Date of Award
Doctor of Education (EdD)
The purpose of this mixed-method study was to determine if specific interpersonal skills (trustworthiness, communication, empathy, and problem-solving) possessed by principals, as perceived by teachers, are important characteristics in creating and maintaining a positive school climate, increasing student learning, and retaining teachers in the elementary school setting. The participants in the study were teachers from 13 elementary schools in a North Carolina county. This study used both quantitative and qualitative data from a combined principal soft skill and climate survey, 2015–2016 North Carolina report card on teacher retention, 2015–2016 EOG math/reading scores, and results from teacher interviews to examine the relationship between administrator interpersonal skills on school climate, student learning, and teacher retention. Based on the data from this research, principal interpersonal skills do impact school climate. The two interpersonal skills that showed significance as measured by their relationship to climate were trust and problem-solving. Although the interpersonal skills within this study did not statistically predict reading proficiency and math proficiency, teacher interviews clearly identified the importance of principal interpersonal skills with regard to student performance in elementary schools. Finally, principal interpersonal skills did not statistically predict teacher turnover in this research; however, trend data collected from teacher interviews indicated that teacher morale and retention were based on the skills of the school leader.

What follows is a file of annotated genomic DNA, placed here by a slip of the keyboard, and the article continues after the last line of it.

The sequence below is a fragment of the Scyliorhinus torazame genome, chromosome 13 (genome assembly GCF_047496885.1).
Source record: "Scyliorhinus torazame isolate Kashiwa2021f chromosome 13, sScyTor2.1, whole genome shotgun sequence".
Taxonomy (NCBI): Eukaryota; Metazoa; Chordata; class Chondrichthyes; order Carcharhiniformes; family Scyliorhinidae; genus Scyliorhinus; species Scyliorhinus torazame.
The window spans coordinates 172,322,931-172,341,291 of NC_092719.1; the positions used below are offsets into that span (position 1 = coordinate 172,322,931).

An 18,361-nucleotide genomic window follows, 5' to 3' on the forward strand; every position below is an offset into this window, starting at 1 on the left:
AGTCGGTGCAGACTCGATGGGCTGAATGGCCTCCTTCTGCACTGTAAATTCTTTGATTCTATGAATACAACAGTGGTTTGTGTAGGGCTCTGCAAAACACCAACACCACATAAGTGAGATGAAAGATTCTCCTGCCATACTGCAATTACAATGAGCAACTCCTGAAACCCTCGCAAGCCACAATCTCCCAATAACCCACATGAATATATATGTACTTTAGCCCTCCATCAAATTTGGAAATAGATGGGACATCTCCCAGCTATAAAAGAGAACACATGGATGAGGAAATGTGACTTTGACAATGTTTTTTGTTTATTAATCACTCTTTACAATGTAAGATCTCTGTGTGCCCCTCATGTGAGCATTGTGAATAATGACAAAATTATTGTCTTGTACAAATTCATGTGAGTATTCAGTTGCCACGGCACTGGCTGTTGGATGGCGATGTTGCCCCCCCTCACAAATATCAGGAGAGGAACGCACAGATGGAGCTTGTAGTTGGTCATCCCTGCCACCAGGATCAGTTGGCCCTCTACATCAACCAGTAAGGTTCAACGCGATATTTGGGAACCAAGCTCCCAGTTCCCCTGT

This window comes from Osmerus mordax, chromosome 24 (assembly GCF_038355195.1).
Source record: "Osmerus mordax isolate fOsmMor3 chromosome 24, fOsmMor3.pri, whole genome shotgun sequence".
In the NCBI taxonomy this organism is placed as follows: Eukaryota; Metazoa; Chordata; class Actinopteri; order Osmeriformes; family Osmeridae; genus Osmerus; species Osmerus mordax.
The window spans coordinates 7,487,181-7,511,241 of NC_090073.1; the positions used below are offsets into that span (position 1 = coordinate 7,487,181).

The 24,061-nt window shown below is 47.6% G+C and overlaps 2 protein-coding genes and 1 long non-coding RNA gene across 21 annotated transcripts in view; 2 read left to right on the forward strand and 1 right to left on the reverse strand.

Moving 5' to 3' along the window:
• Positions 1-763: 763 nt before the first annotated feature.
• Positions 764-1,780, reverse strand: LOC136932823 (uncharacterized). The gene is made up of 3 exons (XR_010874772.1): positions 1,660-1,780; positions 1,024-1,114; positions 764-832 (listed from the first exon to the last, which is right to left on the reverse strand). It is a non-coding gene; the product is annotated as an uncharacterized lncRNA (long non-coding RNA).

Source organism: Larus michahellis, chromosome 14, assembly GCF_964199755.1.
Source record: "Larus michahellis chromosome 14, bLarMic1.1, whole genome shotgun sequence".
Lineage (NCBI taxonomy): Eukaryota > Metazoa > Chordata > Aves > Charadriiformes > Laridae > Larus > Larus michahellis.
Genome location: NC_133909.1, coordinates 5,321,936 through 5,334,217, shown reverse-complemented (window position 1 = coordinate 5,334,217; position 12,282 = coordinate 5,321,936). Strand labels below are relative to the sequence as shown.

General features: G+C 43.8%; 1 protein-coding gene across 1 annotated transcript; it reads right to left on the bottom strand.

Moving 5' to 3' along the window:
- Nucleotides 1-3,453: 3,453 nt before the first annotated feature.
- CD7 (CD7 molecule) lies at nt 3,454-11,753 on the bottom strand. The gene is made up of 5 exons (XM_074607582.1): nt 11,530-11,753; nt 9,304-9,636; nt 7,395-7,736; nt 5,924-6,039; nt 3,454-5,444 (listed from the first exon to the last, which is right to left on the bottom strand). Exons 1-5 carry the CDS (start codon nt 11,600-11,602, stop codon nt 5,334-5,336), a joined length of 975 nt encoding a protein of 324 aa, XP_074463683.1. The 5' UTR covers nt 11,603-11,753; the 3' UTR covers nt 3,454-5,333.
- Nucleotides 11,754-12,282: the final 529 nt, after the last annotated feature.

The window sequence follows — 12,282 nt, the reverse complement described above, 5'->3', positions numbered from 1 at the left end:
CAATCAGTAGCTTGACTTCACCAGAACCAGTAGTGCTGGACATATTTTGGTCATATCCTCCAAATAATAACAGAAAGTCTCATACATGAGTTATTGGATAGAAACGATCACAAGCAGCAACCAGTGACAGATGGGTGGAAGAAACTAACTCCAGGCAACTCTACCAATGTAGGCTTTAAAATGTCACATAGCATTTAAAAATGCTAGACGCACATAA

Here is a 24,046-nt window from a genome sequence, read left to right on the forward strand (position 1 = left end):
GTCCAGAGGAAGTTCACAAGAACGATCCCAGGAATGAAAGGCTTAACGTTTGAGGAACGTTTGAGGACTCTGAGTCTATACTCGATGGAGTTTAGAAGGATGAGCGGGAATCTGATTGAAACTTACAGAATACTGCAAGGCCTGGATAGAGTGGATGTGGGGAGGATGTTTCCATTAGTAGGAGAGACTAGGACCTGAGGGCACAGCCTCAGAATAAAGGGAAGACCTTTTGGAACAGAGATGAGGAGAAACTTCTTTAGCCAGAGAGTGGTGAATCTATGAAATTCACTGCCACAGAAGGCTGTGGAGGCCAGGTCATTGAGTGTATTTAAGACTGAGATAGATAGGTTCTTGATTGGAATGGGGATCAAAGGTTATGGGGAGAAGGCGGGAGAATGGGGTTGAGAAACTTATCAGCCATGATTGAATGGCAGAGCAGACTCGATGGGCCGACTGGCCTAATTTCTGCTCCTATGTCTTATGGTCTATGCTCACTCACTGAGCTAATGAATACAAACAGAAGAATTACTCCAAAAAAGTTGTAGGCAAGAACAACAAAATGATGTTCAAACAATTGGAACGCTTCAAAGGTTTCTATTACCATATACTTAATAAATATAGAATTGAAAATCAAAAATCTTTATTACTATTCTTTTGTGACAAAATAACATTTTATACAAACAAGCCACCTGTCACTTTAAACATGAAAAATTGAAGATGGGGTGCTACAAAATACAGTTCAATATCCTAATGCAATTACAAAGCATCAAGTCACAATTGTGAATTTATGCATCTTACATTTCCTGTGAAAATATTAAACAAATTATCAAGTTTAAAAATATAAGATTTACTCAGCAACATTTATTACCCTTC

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Justice, Marsha, "The Relationship between Administrator Interpersonal Skills and School Climate, Student Learning, and Teacher Retention" (2018). Education Dissertations and Projects. 295.